While the Titanic is shrouded in the mists of time, the saga of the Chilean miners is only a year old, and some young readers may remember their parents keeping vigil with the rest of the world as all 33 trapped miners were miraculously rescued.  The title of Aronson’s book clues us that he’s going to take a secular approach, instead of the spiritual language that came more and more to characterize the story (see, for example, here and here).  But he gives faith some credit for sustaining the miners during their ordeal, and it’s hard not to marvel at the combination of ingenuity, perseverance, and Providence that combined to wrest these men from the deep clutches of earth.  More than a narrative, it’s also an excursion into the history, geology, and logistics of mining, creating a well-rounded context in which to appreciate this accomplishment.

The story is told in two parts.  The first part takes place before contact was established with the miners, before anyone even knew they were alive.  The narrative alternates between “Below,” where the men assemble in the underground shelter and organize themselves for survival, and “Above,” where word goes out and experts from all over the world rush to the Chilean desert with their equipment.  Drilling down to the shelter is a hit-or-miss enterprise, with time running out for miners and failure becoming more likely . . . until the moment when a diamond-studded drill bit crashes through the roof of the shelter.  Jose Ojeda attaches a note: “We are in the shelter and are well, the 33.”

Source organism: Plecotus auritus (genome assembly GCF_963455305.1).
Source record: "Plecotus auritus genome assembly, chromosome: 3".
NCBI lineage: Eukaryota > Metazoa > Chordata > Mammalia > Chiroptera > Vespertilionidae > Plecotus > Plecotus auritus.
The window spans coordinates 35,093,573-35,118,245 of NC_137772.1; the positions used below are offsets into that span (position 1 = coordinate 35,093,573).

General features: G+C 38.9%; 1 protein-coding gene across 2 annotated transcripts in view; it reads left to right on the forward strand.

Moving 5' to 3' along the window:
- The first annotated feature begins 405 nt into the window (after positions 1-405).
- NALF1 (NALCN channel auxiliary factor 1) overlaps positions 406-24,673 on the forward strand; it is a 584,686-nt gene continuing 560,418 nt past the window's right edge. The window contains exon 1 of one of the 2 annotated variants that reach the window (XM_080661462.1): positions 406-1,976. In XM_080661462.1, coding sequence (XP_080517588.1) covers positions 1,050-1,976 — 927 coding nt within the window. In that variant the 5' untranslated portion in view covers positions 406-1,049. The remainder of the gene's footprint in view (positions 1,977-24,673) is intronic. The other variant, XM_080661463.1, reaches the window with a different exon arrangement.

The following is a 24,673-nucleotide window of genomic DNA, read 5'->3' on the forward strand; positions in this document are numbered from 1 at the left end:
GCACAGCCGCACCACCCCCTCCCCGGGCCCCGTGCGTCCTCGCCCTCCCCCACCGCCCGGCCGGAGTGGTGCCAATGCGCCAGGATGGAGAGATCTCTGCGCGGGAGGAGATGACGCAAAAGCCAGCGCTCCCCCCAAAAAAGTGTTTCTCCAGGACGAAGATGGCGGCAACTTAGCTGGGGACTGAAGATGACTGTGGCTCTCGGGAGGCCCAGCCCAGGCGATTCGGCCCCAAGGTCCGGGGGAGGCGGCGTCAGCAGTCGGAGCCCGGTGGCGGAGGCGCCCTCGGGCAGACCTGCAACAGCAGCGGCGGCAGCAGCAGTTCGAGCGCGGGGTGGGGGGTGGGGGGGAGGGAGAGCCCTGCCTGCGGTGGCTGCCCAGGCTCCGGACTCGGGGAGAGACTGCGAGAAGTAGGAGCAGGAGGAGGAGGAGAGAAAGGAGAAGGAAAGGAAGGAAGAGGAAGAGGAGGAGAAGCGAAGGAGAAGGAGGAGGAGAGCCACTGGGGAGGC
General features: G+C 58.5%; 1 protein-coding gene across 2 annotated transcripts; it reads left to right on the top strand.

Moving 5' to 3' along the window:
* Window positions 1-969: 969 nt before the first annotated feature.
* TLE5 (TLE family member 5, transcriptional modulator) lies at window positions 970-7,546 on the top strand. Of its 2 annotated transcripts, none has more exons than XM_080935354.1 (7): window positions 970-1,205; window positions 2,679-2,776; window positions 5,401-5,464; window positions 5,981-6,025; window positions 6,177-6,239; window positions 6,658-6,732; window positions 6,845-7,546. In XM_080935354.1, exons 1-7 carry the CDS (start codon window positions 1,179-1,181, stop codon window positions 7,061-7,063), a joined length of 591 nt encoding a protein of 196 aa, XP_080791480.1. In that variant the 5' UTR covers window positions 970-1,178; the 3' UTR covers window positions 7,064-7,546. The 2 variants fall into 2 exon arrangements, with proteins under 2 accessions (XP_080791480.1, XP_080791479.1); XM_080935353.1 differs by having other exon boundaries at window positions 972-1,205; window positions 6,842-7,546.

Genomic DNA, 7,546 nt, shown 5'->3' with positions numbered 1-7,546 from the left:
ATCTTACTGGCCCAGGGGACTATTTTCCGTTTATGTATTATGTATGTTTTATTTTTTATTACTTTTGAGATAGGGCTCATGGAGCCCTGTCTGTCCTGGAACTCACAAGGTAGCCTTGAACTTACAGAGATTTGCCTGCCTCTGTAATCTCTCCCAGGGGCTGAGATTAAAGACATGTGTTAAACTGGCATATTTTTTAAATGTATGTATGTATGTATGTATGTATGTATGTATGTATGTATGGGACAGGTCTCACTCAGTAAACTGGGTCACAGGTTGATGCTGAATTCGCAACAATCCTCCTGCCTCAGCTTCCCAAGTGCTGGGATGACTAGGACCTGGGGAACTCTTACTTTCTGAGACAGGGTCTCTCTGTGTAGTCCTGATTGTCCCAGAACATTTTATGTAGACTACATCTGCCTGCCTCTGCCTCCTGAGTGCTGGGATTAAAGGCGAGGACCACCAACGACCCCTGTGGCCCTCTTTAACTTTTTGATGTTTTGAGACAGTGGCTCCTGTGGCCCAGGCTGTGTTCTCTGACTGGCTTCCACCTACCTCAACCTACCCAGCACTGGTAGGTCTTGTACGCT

“The tears everyone was holding back flipped upside down and came out as happy screams, wild leaps, crazy dances.  Some genius gave the gathering place of the relatives the perfect name: Campamento Esperanza, ‘Camp Hope.’”  After that, Part Two is a bit of an anticlimax, but the account of the three major plans to get those boys out of the ground—and which one succeeded–is absorbing and just technical enough.

The message is this: “the most important reason the men came home safe was how they behaved when they were totally alone.  They did what they could, even though they had no idea if it would make any difference.  The lost men trusted in one another and in their faith, and made the best of every moment . . . From the bottom of the earth they set an example for us.”  True to a point, and a good opportunity to draw a distinction between faith in faith and faith in God (read Job 28 for context).  Even those who followed the story closely will find something new here.

Looking for books for boys?  You can start with Stalking the Elusive Boy Reader.  And if your boy or girl loves history, you should meet Cheryl Harness, here and here.  Also see Columbus and the Founding of Our Nation.  And come back next Friday for more nonfiction ideas.

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Janie Cheaney

Janie is the VERY senior staff writer for Redeemed Reader, as well as a long-time contributor to WORLD Magazine and an author of nine books for children. The rest of the time she's long-distance smooching on her four grandchildren (not an easy task). She lives with her equally senior husband of almost-fifty years in the Ozarks of Missouri.

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1 Comments

  1. emily on January 20, 2012 at 12:57 pm

    I love the work being doing in non-fiction for kids today. There’s no reason why it shouldn’t be as interesting or even more interesting to budding readers than fiction.

    Did you follow the link at the bottom of the librarian’s page? To Guys Read? I was very much amused that the header art seemed to be a picture of some port-o-potties on a truck. I can’t help thinking Jon Scieszka had something to do with that.